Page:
Ga District Assembly assesses 15 yrs of assembly concept
Amasaman (G/A), Feb. 11, GNA - The introduction of the District Assembly Concepts has led to accelerated development, a three-day workshop on the impact and assessment of 15 years of the Concept in the Ga District, began on Wednesday at Amasaman said.
Speaking on the lessons learnt and the way forward, at the workshop, Mr Samuel Attoh, Ga District Chief Executive, traced the history of the decentralization process and said it was in no doubt a potential strategy for rapid development, which enabled leaders to integrate areas that were isolated in development programmes.
He said since 2001, development in the District had accelerated with greater pace in terms of infrastructure development.
The workshop being organized by the Ga District Civic Union (GDCU) with the support of the Government Accountability Improvement Trust (GAIT) programme, would examine the role of civic society, chiefs and religious bodies in the implementation of the Concept.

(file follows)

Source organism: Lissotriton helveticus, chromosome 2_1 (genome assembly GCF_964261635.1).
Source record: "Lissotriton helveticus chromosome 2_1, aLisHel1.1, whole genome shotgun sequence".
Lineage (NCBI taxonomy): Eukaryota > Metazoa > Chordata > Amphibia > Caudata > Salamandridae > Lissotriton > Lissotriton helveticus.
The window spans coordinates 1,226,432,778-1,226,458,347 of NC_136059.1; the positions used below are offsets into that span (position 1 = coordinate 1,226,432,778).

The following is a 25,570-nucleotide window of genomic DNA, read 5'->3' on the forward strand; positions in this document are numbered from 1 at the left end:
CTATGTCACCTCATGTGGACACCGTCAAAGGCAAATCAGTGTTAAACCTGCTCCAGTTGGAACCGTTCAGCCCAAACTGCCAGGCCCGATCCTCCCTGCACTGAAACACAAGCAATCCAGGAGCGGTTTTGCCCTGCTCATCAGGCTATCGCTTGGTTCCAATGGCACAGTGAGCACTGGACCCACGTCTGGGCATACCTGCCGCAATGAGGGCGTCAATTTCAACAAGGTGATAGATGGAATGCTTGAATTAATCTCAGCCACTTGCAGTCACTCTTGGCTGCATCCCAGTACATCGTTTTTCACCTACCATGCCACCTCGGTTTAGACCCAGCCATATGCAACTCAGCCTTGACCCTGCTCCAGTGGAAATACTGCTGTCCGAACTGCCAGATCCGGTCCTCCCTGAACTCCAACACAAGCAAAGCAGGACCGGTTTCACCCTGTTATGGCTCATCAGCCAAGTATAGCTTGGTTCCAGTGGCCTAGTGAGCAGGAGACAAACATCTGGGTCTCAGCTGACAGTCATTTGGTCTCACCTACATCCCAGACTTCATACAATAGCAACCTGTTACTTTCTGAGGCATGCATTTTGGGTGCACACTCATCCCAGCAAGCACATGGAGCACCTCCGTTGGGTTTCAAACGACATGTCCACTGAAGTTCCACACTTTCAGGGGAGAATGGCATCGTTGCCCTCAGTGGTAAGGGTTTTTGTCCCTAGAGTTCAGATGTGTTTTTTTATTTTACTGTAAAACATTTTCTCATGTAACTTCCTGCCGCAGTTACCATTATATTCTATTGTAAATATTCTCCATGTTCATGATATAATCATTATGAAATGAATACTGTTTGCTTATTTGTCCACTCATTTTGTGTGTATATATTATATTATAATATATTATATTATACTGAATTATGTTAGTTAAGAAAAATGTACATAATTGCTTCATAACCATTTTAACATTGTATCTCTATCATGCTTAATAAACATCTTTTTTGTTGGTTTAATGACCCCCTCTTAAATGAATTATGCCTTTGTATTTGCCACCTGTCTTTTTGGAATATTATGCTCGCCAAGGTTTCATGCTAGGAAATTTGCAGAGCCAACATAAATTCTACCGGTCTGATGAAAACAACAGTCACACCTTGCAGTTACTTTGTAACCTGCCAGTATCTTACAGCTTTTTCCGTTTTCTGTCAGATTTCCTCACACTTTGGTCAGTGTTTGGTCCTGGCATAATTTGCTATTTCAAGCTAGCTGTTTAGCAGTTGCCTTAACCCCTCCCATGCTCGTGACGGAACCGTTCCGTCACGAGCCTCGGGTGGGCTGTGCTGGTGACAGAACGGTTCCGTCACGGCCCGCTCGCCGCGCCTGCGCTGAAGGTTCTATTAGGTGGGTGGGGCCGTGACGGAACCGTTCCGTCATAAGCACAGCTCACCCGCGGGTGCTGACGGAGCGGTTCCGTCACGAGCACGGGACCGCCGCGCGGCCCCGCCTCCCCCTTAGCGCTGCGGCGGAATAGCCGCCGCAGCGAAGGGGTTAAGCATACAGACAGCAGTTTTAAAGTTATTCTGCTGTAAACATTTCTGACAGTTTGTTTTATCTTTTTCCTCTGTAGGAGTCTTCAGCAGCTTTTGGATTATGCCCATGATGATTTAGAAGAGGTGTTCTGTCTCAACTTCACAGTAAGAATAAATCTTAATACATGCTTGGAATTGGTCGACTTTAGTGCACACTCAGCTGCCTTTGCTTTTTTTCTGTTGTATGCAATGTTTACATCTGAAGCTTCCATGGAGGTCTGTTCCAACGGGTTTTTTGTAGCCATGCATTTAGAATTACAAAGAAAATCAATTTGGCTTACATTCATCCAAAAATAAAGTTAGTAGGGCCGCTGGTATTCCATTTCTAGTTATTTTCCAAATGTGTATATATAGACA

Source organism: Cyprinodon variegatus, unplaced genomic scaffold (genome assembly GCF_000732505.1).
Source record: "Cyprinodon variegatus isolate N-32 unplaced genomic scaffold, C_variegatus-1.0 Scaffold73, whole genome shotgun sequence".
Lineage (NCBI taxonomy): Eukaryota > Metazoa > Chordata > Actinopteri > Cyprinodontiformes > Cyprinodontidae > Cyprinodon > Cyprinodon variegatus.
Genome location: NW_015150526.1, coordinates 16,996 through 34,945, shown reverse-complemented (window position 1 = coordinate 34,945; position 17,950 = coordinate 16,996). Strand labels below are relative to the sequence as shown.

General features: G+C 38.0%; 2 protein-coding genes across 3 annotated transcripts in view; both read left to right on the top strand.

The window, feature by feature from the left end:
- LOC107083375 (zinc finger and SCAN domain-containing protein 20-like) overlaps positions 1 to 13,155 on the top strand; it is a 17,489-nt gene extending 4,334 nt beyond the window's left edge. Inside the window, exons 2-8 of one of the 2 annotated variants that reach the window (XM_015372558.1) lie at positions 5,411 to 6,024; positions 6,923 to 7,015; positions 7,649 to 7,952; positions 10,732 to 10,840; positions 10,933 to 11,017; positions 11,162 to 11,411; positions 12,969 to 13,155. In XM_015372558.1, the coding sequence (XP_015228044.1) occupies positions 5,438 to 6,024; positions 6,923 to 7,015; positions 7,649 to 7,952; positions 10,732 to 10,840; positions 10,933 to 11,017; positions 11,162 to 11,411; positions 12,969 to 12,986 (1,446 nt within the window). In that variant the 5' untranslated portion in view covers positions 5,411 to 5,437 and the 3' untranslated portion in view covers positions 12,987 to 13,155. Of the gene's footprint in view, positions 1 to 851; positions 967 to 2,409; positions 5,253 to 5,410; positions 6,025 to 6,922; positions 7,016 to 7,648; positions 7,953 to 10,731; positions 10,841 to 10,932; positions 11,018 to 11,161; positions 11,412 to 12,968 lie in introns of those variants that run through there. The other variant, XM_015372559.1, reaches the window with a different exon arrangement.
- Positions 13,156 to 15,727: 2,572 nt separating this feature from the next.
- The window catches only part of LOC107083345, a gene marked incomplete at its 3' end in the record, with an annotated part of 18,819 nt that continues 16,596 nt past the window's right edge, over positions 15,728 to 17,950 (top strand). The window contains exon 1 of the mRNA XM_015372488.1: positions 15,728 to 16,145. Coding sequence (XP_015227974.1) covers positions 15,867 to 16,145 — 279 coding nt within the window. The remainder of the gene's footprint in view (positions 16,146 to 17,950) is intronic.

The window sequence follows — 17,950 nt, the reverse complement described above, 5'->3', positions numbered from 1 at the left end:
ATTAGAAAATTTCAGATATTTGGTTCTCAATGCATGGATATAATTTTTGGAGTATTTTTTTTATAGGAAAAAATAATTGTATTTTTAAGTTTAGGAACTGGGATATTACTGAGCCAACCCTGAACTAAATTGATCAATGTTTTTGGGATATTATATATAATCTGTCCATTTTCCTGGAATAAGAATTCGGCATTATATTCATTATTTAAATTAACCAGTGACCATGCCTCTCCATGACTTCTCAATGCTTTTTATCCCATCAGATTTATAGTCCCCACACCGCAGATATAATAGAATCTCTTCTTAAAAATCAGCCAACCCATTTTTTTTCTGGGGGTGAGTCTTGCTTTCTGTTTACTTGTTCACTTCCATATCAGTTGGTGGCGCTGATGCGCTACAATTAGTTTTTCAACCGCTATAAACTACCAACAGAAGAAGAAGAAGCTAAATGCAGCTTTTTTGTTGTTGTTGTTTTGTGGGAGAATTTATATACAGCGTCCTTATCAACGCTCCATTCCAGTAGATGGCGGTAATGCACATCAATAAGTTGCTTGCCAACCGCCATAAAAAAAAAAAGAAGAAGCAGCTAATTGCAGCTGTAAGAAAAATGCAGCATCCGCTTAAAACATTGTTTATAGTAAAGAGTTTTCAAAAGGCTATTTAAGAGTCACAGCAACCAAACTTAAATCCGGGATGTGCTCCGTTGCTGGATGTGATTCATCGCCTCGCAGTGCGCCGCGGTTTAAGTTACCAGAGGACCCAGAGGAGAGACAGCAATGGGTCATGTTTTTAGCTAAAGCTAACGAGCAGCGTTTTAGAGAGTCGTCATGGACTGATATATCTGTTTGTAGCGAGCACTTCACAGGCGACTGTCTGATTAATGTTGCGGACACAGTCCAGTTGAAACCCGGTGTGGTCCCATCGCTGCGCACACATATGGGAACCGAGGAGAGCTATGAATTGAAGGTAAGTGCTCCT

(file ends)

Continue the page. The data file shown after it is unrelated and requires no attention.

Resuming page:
Mr Attoh specifically mentioned electricity extensions, construction of markets centres, KVIP latrines, boreholes, feeder roads and the provision of school blocks as some of the physical achievements the District could boast of under the Concept.
On revenue, he said, the District managed to rise from as low as three billion cedis in 2002 to 10 billion cedis in 2003, the highest so far attained for revenue generated internally in the District. "Thus the Ga District Assembly is now able to carry to their communities the conviction that development of their areas depends largely on themselves. This makes it possible for the ordinary people to be part of the decision-making process".
Nii Tettey Okpe II, Chairman of the GCDU, said for the decentralization policy to work effectively, the district assemblies must give opportunity to groups in different sections of the country to participate more directly in decision-making in their respective districts.
He said greater proportion of the society did not know that development was a shared responsibility and that everyone should be a participant in decision- making.